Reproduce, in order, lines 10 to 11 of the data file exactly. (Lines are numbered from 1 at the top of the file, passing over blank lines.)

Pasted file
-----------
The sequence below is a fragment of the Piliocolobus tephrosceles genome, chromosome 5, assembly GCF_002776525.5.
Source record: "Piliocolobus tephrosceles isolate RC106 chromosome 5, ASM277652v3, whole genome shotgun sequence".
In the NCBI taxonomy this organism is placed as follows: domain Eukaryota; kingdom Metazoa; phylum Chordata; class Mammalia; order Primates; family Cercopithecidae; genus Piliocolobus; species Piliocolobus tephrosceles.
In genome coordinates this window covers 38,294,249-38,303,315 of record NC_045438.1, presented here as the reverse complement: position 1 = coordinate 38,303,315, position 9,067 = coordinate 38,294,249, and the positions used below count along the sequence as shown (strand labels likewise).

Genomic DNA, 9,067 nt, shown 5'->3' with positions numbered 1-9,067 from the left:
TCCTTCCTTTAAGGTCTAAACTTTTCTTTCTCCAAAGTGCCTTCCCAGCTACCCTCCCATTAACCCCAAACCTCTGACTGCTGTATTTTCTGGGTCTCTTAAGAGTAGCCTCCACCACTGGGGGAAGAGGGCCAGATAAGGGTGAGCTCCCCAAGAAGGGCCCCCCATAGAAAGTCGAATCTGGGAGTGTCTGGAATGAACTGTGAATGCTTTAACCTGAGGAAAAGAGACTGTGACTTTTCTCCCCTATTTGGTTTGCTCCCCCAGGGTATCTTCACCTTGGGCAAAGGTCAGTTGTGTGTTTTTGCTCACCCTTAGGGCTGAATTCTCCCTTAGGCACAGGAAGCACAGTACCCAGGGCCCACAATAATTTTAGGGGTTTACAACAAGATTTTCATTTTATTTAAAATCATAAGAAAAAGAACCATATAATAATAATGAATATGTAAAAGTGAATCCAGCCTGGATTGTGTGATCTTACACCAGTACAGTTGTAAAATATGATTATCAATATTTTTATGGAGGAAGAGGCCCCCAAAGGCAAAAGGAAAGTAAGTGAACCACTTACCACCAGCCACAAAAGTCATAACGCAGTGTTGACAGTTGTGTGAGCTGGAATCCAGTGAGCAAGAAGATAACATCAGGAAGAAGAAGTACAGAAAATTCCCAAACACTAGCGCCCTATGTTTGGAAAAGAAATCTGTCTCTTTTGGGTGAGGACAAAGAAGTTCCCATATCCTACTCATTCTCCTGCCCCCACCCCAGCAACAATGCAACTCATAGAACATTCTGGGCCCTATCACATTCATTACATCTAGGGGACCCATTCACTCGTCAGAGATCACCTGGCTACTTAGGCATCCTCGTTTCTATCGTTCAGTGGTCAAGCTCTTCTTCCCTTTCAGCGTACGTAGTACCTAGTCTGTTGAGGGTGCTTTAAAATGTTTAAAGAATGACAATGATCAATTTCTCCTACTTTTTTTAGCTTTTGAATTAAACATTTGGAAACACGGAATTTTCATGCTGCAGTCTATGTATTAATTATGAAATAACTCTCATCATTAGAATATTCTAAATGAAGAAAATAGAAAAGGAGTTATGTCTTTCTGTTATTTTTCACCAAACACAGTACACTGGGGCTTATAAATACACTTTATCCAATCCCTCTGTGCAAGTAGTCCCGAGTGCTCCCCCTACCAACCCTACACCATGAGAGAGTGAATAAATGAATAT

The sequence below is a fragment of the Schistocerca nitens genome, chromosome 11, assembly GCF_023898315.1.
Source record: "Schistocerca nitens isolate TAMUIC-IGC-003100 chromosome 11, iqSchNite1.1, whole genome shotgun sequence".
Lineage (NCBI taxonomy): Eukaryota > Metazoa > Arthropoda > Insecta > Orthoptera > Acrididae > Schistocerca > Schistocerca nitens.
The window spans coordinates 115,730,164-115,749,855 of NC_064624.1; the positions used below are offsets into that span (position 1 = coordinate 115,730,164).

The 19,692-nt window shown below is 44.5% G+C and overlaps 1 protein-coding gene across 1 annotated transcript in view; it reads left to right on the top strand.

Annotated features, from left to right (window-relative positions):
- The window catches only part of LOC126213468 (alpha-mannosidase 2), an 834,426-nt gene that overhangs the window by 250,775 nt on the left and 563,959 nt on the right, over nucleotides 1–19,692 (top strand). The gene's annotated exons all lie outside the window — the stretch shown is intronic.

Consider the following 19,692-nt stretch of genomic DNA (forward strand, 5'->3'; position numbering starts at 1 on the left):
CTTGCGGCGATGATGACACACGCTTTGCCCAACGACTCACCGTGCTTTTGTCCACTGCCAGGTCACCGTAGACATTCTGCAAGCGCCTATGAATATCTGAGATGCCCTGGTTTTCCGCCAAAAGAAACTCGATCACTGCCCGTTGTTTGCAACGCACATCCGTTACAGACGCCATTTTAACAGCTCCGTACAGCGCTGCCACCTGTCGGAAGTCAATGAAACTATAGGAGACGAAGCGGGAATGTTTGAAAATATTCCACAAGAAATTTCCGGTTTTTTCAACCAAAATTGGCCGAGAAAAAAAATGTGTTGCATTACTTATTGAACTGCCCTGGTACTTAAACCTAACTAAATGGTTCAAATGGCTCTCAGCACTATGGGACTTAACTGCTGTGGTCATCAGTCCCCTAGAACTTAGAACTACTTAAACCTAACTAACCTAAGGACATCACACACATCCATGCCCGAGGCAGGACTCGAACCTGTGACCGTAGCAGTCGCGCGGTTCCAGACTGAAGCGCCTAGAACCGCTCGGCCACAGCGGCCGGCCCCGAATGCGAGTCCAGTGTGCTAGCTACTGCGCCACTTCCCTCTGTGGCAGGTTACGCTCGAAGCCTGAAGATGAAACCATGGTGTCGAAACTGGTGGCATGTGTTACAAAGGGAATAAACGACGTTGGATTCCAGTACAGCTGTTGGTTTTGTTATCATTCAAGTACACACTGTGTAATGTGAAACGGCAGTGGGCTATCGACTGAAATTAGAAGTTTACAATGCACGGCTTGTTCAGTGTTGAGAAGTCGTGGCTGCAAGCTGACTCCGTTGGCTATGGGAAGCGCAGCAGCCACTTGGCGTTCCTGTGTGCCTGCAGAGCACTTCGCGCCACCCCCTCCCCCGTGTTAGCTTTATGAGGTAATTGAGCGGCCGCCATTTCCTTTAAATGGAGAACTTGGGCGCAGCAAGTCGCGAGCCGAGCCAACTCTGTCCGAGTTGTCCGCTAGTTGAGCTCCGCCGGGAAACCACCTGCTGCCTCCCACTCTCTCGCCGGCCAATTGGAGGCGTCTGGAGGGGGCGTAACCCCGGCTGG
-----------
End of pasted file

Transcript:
The window spans coordinates 115,730,164-115,749,855 of NC_064624.1; the positions used below are offsets into that span (position 1 = coordinate 115,730,164).

The 19,692-nt window shown below is 44.5% G+C and overlaps 1 protein-coding gene across 1 annotated transcript in view; it reads left to right on the top strand.